The core computing packages, Numpy, SciPy, and scikit-learn, are accelerated under the hood with powerful, multithreaded native performance libraries such as Intel® Math Kernel Library, Intel® Data Analytics Acceleration Library, and others, to deliver native code-like performance results to Python. We leverage Intel® hardware capabilities using multiple cores and the latest Intel® Advanced Vector Extensions (Intel® AVX) instructions, including Intel® AVX-512. The Intel Python team reimplemented select algorithms to dramatically improve their performance. Examples include NumPy FFT and random number generation, SciPy FFT, and more.

Available for Windows, Linux and macOS.

Minimum System Requirements

  • Processors: Intel Atom® processor or Intel® Core™ i3 processor
  • Disk space: 1 GB
  • Operating systems: Windows* 7 or later, macOS, and Linux
  • Python* versions: 2.7.X, 3.5.X, 3.6
  • Included development tools: Conda, conda-env, Jupyter Notebook (IPython)


Diversity Genie


Diversity Genie is a desktop software tool which allows to analyze and manipulate chemical data. Its capabilities include:

  • mapping molecules and their properties with sammon embedding.

  • filtering and converting sets of molecules in SDF, SMILES, and InChI formats.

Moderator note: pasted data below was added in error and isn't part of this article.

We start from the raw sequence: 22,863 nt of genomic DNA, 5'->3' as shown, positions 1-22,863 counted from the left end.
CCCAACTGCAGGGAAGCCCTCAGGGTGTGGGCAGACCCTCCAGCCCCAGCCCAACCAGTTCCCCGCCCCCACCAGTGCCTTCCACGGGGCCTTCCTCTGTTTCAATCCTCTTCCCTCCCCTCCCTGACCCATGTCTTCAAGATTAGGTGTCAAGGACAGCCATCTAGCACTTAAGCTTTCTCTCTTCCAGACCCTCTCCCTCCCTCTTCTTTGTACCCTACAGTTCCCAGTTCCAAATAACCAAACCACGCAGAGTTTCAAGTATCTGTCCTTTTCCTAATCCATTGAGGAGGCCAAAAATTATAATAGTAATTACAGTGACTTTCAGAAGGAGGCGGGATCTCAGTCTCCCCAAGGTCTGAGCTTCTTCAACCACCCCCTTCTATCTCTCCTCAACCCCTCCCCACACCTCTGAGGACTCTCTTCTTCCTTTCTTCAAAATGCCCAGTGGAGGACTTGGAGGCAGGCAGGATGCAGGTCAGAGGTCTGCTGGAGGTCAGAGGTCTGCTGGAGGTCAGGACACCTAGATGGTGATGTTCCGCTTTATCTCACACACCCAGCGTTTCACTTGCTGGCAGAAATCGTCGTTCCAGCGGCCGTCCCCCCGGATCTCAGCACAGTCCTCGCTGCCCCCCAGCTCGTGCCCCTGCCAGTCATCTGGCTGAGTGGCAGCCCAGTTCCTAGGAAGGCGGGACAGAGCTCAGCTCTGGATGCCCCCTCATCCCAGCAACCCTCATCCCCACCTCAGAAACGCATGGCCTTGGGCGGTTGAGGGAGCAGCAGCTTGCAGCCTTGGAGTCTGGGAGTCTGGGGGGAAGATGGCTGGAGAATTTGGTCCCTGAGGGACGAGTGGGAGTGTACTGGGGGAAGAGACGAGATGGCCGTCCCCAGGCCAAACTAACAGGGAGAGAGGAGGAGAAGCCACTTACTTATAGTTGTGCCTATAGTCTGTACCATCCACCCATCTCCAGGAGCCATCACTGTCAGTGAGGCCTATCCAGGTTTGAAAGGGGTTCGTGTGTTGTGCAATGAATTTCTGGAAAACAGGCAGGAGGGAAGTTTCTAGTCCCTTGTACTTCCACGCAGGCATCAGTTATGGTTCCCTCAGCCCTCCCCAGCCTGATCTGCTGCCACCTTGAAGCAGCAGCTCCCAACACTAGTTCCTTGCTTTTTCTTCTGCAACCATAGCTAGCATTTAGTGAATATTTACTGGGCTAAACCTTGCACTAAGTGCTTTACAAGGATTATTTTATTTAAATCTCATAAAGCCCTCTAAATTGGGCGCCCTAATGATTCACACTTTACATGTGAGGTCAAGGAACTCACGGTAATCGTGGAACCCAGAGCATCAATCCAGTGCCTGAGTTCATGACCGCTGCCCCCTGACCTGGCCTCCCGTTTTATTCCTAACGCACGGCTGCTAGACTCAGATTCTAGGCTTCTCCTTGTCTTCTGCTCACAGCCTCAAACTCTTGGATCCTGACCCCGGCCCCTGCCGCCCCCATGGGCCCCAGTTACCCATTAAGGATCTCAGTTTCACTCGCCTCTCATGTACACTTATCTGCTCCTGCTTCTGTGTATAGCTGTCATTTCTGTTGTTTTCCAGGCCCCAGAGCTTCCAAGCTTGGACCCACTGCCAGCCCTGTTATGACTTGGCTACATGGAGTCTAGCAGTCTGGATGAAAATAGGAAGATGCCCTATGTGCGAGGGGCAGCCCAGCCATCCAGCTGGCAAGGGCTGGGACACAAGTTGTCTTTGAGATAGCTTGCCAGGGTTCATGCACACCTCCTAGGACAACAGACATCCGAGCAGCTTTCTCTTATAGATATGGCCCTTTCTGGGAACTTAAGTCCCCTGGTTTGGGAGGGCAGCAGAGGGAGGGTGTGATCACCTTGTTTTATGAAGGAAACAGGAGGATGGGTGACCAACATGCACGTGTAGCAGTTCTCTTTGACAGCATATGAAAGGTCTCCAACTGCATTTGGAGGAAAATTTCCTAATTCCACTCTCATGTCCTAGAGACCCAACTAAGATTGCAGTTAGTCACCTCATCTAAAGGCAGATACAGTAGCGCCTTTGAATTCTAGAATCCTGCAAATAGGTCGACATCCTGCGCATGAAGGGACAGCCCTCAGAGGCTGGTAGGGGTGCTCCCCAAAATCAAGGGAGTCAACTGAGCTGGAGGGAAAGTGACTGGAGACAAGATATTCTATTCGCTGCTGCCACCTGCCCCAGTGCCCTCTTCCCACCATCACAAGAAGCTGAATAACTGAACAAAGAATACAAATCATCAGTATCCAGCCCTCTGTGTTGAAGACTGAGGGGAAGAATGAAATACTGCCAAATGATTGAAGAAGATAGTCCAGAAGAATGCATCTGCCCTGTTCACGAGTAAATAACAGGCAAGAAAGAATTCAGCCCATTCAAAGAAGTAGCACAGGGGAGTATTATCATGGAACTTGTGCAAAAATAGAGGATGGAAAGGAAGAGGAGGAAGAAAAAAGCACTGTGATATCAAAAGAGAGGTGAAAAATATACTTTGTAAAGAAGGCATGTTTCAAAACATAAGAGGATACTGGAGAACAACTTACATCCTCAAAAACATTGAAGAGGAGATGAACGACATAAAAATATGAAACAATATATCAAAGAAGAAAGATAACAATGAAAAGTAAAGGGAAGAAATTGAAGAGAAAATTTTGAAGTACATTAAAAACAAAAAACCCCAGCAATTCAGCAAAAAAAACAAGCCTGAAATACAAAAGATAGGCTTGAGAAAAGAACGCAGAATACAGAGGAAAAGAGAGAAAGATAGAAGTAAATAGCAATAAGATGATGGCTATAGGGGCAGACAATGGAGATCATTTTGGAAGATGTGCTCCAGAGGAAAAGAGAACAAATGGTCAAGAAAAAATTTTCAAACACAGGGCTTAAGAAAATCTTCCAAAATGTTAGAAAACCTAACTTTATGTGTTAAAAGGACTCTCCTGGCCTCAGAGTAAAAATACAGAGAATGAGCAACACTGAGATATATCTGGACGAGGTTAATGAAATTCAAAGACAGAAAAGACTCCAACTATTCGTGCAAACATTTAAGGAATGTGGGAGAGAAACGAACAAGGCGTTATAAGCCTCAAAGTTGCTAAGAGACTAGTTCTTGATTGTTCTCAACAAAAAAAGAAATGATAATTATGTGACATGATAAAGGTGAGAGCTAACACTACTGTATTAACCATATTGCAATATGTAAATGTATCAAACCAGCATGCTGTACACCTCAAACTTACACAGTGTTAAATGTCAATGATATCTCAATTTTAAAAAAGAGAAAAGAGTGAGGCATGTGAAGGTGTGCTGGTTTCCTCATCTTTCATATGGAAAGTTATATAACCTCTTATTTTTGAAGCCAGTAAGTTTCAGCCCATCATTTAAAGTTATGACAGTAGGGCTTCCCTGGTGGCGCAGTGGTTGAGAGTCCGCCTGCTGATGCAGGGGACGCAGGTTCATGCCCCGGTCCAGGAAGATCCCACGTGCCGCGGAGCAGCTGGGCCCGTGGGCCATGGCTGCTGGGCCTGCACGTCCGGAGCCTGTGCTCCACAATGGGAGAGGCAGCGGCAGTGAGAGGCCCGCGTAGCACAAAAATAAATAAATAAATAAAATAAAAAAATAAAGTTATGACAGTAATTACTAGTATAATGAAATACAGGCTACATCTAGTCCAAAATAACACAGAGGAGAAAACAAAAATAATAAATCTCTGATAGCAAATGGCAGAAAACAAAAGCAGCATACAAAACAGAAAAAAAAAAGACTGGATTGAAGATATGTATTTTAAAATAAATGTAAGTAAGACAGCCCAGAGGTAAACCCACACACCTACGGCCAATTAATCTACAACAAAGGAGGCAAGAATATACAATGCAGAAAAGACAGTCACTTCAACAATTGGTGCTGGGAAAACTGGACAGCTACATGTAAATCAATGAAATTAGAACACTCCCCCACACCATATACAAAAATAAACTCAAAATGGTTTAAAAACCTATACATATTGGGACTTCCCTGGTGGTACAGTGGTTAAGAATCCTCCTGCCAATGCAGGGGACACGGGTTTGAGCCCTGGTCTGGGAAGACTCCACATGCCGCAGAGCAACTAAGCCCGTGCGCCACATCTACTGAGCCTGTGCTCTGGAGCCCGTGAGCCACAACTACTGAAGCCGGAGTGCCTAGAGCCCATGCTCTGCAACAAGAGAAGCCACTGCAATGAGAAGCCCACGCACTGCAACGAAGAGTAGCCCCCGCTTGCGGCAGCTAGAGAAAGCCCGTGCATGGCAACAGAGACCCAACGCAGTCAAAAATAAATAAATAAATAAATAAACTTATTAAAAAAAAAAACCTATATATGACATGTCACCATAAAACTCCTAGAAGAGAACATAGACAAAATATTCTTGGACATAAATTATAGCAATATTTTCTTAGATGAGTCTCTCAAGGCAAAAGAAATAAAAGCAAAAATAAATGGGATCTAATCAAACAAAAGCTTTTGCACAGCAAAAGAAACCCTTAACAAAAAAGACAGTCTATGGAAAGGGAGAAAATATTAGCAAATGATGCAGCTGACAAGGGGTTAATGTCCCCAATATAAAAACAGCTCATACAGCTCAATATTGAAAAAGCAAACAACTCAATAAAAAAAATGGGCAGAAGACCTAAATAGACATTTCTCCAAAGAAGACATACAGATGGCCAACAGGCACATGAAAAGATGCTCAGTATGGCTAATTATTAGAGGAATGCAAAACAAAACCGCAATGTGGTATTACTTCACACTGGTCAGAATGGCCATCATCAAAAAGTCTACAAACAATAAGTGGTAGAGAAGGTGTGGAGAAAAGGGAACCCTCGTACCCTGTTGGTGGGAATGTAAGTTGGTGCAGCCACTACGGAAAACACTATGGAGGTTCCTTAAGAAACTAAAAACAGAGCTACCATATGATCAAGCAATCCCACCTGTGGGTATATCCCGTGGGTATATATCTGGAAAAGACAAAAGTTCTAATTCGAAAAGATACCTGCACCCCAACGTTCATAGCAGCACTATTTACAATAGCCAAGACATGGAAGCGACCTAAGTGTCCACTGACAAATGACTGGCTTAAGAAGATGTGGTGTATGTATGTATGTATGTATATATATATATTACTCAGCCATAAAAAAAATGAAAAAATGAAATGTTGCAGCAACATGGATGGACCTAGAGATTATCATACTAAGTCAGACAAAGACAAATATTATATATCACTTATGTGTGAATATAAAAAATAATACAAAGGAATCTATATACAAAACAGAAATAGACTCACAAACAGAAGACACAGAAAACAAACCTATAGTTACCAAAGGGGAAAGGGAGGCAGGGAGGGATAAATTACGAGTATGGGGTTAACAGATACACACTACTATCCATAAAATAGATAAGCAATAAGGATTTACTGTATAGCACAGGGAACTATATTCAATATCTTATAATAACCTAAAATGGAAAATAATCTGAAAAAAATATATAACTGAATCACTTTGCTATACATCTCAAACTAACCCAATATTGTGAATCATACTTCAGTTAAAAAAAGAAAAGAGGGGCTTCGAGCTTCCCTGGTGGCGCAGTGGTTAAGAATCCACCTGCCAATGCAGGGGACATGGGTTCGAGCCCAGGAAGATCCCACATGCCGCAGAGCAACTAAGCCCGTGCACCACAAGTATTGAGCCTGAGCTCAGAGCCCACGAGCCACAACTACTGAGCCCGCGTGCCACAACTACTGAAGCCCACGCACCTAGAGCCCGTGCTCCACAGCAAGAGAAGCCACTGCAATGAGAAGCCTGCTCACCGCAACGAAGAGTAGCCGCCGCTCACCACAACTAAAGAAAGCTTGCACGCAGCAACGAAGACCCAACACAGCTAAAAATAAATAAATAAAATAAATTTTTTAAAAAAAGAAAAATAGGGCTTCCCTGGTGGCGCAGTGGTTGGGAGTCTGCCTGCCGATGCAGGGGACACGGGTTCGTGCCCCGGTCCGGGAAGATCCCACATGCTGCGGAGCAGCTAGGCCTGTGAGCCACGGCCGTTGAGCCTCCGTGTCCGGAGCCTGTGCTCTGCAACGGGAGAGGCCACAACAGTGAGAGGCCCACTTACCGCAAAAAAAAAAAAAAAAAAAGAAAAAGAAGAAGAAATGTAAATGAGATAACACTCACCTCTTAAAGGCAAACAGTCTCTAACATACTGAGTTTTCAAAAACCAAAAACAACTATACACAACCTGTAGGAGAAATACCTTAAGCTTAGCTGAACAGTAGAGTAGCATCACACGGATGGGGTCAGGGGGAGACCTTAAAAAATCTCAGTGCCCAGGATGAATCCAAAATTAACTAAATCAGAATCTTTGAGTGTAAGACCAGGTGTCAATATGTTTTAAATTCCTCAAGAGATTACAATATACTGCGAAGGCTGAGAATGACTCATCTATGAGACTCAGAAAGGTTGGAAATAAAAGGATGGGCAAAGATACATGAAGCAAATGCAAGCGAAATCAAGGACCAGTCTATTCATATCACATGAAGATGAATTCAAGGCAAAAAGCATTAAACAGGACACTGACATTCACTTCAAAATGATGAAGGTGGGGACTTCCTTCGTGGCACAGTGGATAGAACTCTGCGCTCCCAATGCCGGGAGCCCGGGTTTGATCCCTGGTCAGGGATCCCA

• plotting histograms, scatter plots, and ROC curves.

  • Computing well-known molecular properties and merging CSV files.

  • Creating machine learning models using powerful gradient boosting methods.

Diversity Genie 3 is completely free to use by academia and for personal non-commercial use. You can download Mac OSX, Windows and Linux builds at



CCP4 release 7.0 update 056 now available


Collaborative Computational Project No. 4 (CCP4) exists to produce and support a world-leading, integrated suite of programs that allows researchers to determine macromolecular structures by X-ray crystallography, and other biophysical techniques.

Details of the latest update are here


Google Sumer of code, Open Chemistry Projects


The details of some of the projects taking part in the Google Summer of Code are now online here under the Open Chemistry header.

Really interesting work includes 3-D coordinate generation, standardising fingerprint APIs, a framework for molecular validation, and standardization and molecular dynamics in Avogadro.

Good luck to all that are taking part!!


deMon2k code version 5 released